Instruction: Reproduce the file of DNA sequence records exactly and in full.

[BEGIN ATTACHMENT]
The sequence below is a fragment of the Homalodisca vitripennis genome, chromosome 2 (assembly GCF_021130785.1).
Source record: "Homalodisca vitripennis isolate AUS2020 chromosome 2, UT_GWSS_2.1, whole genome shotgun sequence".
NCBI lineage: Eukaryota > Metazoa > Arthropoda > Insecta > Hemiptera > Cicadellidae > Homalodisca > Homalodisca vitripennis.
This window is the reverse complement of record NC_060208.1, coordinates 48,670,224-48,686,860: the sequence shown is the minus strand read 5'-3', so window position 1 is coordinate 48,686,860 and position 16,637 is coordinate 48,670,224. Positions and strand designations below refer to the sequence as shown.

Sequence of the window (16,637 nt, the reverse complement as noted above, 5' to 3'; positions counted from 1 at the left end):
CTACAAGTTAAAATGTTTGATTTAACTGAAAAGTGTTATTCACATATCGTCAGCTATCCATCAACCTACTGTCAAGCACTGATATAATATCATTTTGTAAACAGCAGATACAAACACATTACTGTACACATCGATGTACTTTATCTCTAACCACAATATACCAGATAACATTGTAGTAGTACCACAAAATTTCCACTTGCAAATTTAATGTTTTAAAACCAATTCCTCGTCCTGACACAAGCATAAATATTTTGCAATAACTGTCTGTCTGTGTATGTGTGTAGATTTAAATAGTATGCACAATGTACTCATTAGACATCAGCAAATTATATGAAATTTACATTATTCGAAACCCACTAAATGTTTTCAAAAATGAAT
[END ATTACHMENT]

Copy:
The sequence below is a fragment of the Homalodisca vitripennis genome, chromosome 2 (assembly GCF_021130785.1).
Source record: "Homalodisca vitripennis isolate AUS2020 chromosome 2, UT_GWSS_2.1, whole genome shotgun sequence".
NCBI lineage: Eukaryota > Metazoa > Arthropoda > Insecta > Hemiptera > Cicadellidae > Homalodisca > Homalodisca vitripennis.
This window is the reverse complement of record NC_060208.1, coordinates 48,670,224-48,686,860: the sequence shown is the minus strand read 5'-3', so window position 1 is coordinate 48,686,860 and position 16,637 is coordinate 48,670,224. Positions and strand designations below refer to the sequence as shown.

Sequence of the window (16,637 nt, the reverse complement as noted above, 5' to 3'; positions counted from 1 at the left end):
CTACAAGTTAAAATGTTTGATTTAACTGAAAAGTGTTATTCACATATCGTCAGCTATCCATCAACCTACTGTCAAGCACTGATATAATATCATTTTGTAAACAGCAGATACAAACACATTACTGTACACATCGATGTACTTTATCTCTAACCACAATATACCAGATAACATTGTAGTAGTACCACAAAATTTCCACTTGCAAATTTAATGTTTTAAAACCAATTCCTCGTCCTGACACAAGCATAAATATTTTGCAATAACTGTCTGTCTGTGTATGTGTGTAGATTTAAATAGTATGCACAATGTACTCATTAGACATCAGCAAATTATATGAAATTTACATTATTCGAAACCCACTAAATGTTTTCAAAAATGAAT